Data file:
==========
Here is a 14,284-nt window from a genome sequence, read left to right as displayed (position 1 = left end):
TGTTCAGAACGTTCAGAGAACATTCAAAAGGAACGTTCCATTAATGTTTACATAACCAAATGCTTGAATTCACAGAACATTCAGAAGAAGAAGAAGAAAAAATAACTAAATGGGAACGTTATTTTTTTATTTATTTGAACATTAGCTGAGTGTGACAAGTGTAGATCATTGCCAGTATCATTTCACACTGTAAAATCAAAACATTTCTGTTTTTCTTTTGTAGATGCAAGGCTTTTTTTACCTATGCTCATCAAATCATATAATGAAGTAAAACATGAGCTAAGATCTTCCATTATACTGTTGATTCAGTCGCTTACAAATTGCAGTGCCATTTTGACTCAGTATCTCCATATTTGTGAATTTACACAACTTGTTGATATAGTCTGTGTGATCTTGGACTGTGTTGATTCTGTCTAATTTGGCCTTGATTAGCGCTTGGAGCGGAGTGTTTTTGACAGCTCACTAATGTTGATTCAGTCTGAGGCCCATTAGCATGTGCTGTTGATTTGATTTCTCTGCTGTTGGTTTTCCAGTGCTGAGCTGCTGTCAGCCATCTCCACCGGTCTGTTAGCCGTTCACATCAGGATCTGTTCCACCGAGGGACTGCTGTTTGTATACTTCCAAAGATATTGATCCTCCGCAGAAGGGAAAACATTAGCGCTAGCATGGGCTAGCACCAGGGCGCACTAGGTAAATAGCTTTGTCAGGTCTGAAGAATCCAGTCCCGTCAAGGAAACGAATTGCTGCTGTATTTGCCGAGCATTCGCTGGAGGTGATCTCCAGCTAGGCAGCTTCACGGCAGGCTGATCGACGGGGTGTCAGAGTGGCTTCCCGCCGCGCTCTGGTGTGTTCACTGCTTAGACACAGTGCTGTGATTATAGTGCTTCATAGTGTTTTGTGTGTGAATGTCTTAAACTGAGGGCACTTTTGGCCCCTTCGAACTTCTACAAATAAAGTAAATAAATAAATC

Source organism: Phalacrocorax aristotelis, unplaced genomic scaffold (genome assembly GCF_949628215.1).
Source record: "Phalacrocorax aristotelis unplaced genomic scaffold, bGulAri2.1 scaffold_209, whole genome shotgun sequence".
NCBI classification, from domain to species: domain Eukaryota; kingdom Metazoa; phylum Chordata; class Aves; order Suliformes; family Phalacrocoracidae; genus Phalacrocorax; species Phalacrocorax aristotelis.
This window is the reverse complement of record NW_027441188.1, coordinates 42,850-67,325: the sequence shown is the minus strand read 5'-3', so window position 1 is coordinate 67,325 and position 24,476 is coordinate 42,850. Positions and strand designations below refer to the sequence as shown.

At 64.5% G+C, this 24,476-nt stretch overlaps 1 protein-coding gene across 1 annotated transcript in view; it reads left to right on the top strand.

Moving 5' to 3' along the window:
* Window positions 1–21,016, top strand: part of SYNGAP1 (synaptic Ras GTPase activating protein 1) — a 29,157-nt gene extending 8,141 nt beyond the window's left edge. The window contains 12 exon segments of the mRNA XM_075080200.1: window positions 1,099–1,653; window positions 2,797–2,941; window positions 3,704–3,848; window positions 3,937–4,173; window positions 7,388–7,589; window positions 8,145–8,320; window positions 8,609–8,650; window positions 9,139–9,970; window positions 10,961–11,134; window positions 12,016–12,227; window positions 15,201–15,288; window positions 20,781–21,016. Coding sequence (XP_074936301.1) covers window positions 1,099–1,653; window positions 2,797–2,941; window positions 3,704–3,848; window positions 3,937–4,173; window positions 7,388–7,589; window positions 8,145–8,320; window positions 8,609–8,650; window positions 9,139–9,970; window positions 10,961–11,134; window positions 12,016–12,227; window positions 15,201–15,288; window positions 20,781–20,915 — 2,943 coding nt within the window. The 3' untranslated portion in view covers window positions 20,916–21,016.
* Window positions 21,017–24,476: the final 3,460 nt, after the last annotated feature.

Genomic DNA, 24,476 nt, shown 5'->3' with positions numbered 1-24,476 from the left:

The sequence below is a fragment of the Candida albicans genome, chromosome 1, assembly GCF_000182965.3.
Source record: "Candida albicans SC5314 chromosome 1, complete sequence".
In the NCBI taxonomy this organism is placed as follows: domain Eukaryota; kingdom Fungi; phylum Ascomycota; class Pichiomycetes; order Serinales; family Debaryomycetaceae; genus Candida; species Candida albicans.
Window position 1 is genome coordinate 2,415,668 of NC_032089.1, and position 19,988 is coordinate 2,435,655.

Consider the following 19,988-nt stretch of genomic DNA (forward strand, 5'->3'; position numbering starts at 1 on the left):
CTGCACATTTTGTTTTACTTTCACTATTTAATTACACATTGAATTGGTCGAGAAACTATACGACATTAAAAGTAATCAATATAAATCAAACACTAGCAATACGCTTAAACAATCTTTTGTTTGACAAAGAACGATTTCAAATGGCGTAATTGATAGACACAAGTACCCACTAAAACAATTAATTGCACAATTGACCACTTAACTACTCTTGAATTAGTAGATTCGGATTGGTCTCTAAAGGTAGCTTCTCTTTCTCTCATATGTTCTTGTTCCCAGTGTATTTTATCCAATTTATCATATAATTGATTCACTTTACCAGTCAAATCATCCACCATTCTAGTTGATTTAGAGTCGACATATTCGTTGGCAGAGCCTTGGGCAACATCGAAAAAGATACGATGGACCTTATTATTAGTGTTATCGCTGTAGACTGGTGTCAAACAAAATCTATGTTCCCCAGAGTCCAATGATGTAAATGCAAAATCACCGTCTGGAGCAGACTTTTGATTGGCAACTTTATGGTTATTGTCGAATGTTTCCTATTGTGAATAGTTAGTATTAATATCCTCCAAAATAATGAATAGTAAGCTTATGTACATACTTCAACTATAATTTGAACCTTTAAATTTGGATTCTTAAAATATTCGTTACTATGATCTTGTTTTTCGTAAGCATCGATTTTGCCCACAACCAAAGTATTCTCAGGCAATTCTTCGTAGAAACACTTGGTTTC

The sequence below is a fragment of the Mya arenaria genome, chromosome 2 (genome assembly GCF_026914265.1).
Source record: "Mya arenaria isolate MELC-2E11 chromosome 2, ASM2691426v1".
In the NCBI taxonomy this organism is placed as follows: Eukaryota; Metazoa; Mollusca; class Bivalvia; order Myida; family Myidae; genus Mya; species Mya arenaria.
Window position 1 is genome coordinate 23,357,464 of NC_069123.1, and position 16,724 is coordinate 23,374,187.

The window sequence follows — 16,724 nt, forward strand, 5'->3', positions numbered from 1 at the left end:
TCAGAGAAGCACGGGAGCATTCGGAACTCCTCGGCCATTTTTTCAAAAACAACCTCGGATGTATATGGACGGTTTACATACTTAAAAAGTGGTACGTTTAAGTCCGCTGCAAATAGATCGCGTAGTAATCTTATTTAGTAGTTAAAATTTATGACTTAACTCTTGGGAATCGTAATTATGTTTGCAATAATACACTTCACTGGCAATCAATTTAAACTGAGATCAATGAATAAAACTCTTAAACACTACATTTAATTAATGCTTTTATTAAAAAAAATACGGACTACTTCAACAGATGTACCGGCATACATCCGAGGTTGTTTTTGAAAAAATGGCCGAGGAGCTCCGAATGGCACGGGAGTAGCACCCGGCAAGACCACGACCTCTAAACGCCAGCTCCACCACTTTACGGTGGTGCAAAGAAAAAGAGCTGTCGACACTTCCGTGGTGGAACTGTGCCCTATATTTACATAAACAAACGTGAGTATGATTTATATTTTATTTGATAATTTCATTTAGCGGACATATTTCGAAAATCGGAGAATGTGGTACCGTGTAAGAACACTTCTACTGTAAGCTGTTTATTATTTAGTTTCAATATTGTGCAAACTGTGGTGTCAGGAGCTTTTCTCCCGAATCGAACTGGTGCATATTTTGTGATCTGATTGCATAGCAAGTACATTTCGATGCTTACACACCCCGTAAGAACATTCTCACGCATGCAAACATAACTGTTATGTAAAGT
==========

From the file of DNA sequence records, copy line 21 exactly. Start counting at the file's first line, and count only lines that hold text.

Window position 1 is genome coordinate 23,357,464 of NC_069123.1, and position 16,724 is coordinate 23,374,187.